In 1987 the by Oliver Stone directed movie Wall Street was released, starring Michael Douglas and Charlie Sheen. The former played the character Gordon Gekko, who, according to the intended message of the movie, was supposed to be the villain, representing the greed in the financial sector. However, Gekko did not turn out to be the villain for everybody; he became a cult hero in the financial sector. The sector that bears great responsibility for the 2008 financial crisis in the United States, in which greed played a crucial role. By presenting greed in an appealing way, Wall Street increased the extent to which greed dominated the financial
1984 is a novel that shows the severity of totalitarian and communist rule by showing what London would be like in the future if it were under totalitarian rule. The novel shows the life of a low ranking member of the society, Winston Smith. Everywhere that Winston goes, he is watched by the government and forced to look at propaganda showing the government is watching him. The government, Big Brother, even watches Winston and others in their own homes. At the start of the novel, Winston feels frustrated by the oppressive rule of Big Brother which even prohibits free thought and expression of individuality.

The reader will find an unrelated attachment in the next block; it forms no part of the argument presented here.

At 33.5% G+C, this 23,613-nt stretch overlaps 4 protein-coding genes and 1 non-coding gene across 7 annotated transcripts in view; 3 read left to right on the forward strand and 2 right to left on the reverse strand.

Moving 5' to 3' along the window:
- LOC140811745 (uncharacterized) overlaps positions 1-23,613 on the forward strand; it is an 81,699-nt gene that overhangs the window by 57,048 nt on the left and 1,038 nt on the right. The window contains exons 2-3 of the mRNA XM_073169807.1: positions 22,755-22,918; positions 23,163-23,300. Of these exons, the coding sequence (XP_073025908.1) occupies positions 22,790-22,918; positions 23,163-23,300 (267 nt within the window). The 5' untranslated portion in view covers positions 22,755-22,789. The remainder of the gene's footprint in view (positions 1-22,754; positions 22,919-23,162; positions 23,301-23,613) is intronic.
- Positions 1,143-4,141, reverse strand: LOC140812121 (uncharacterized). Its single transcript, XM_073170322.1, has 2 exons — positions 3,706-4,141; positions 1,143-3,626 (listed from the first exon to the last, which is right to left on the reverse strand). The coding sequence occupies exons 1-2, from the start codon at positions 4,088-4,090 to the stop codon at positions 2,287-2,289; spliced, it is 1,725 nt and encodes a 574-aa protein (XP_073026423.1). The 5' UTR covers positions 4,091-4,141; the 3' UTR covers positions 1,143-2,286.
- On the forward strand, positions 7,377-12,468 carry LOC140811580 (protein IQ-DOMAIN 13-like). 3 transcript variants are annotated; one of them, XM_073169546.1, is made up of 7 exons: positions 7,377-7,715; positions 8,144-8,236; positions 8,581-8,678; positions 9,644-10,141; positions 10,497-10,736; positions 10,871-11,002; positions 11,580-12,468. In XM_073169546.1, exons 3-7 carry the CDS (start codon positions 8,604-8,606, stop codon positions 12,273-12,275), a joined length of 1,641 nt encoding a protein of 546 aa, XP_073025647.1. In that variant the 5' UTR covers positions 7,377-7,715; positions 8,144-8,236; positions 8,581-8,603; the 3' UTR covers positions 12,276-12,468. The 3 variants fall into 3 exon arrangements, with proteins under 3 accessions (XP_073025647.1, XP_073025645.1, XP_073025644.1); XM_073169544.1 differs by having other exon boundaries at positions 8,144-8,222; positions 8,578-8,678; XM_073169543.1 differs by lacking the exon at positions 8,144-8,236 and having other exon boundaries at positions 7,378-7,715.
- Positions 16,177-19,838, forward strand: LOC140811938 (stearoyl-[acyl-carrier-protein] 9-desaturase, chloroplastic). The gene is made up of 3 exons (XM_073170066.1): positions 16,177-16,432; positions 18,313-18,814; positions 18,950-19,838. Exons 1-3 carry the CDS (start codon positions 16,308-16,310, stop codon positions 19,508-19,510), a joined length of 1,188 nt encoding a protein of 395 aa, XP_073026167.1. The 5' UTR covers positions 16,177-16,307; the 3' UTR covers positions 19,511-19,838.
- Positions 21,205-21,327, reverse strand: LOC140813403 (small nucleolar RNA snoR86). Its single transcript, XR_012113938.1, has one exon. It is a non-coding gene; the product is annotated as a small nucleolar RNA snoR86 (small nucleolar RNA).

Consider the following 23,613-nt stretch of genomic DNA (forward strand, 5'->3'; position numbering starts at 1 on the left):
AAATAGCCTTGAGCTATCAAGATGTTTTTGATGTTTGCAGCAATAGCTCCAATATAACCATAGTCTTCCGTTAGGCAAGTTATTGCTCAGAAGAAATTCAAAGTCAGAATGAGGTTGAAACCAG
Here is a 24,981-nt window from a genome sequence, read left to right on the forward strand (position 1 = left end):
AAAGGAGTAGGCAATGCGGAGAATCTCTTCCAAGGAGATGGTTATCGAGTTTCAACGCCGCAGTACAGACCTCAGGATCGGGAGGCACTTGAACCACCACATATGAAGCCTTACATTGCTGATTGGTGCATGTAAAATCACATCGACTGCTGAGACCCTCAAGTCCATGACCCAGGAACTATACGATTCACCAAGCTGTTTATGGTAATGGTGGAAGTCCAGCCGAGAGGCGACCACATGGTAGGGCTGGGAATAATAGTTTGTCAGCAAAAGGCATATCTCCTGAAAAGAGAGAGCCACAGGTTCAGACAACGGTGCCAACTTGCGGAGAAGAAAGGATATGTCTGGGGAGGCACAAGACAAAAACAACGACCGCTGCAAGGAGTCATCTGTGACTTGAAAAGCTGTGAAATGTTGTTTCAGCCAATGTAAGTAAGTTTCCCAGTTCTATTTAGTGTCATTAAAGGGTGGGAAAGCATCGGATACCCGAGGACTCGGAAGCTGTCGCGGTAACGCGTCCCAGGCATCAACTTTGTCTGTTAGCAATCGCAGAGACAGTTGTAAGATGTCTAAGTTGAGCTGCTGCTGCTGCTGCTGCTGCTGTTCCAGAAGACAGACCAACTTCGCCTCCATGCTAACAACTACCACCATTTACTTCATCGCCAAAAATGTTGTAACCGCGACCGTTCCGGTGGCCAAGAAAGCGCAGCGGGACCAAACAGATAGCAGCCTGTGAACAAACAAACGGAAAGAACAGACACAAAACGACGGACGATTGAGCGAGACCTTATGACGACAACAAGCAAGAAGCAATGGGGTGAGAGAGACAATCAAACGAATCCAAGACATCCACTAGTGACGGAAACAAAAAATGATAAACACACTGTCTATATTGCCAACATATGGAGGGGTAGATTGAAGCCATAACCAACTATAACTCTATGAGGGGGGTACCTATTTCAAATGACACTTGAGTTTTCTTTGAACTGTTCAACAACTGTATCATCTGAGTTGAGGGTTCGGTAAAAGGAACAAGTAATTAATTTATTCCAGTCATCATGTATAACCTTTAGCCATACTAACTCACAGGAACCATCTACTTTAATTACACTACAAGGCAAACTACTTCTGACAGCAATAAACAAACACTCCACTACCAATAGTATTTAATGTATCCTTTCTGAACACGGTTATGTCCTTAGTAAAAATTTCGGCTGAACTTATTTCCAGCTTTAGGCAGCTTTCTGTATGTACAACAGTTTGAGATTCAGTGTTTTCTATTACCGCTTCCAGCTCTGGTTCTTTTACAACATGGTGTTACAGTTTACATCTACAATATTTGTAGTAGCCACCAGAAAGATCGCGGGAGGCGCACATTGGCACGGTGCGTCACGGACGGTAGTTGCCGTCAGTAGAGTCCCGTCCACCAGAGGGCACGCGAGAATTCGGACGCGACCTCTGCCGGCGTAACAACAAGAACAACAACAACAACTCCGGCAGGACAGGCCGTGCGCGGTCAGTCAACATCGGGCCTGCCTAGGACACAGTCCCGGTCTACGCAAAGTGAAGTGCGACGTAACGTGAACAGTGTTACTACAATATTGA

While The Crucible is meant to be a direct commentary on the Second Red Scare, Death of a Salesman slyly comments on some of the failures of Capitalism through the failure of Willy Loman. Miller’s secondary argument in The Crucible was for America to stop wholeheartedly attacking Communism. In an interview with CBC, Arthur Miller said, “[The American] political system can’t tolerate real opposition, and especially in the 20th century” (CBCtv). Death of a Salesman underscores The Crucible by giving an example of why America should accept some
Harry S. Truman, the 33rd American President, greatly influenced the development of the Cold War. He earned presidency of the United States in the year 1945, shortly after Roosevelt passed away and two weeks before Adolf Hitler committed suicide. During his 8 years of ruling, Truman believed that communism was not right, which led to tension between the United States and the Soviet Union, also known as the Cold War. Where both Soviet and American policies had divided Europe into a Soviet-controlled bloc in the east and an American-supported grouping in the west. He took the side of those who shared his beliefs.